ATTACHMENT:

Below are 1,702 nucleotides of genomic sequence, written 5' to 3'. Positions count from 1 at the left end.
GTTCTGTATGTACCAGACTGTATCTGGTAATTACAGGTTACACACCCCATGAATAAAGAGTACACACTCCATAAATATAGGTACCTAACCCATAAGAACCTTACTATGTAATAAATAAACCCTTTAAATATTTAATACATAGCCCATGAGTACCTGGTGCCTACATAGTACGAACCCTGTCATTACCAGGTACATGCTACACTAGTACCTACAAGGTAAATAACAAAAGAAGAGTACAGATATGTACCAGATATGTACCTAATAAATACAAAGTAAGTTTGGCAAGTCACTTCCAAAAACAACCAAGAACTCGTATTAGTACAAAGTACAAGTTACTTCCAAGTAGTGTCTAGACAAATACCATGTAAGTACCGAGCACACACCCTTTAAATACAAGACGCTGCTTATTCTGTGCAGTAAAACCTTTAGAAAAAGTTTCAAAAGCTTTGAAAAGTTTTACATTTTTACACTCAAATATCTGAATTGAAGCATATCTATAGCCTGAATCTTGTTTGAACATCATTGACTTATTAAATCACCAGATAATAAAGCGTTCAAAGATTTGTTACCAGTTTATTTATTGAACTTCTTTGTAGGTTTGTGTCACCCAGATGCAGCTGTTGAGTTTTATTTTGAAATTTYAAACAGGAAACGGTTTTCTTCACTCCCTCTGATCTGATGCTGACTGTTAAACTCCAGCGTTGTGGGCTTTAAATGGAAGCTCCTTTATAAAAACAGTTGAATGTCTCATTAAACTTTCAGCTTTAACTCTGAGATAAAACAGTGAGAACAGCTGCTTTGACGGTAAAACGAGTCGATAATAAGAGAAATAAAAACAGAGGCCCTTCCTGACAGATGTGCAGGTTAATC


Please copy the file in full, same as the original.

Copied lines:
Below are 1,702 nucleotides of genomic sequence, written 5' to 3'. Positions count from 1 at the left end.
GTTCTGTATGTACCAGACTGTATCTGGTAATTACAGGTTACACACCCCATGAATAAAGAGTACACACTCCATAAATATAGGTACCTAACCCATAAGAACCTTACTATGTAATAAATAAACCCTTTAAATATTTAATACATAGCCCATGAGTACCTGGTGCCTACATAGTACGAACCCTGTCATTACCAGGTACATGCTACACTAGTACCTACAAGGTAAATAACAAAAGAAGAGTACAGATATGTACCAGATATGTACCTAATAAATACAAAGTAAGTTTGGCAAGTCACTTCCAAAAACAACCAAGAACTCGTATTAGTACAAAGTACAAGTTACTTCCAAGTAGTGTCTAGACAAATACCATGTAAGTACCGAGCACACACCCTTTAAATACAAGACGCTGCTTATTCTGTGCAGTAAAACCTTTAGAAAAAGTTTCAAAAGCTTTGAAAAGTTTTACATTTTTACACTCAAATATCTGAATTGAAGCATATCTATAGCCTGAATCTTGTTTGAACATCATTGACTTATTAAATCACCAGATAATAAAGCGTTCAAAGATTTGTTACCAGTTTATTTATTGAACTTCTTTGTAGGTTTGTGTCACCCAGATGCAGCTGTTGAGTTTTATTTTGAAATTTYAAACAGGAAACGGTTTTCTTCACTCCCTCTGATCTGATGCTGACTGTTAAACTCCAGCGTTGTGGGCTTTAAATGGAAGCTCCTTTATAAAAACAGTTGAATGTCTCATTAAACTTTCAGCTTTAACTCTGAGATAAAACAGTGAGAACAGCTGCTTTGACGGTAAAACGAGTCGATAATAAGAGAAATAAAAACAGAGGCCCTTCCTGACAGATGTGCAGGTTAATC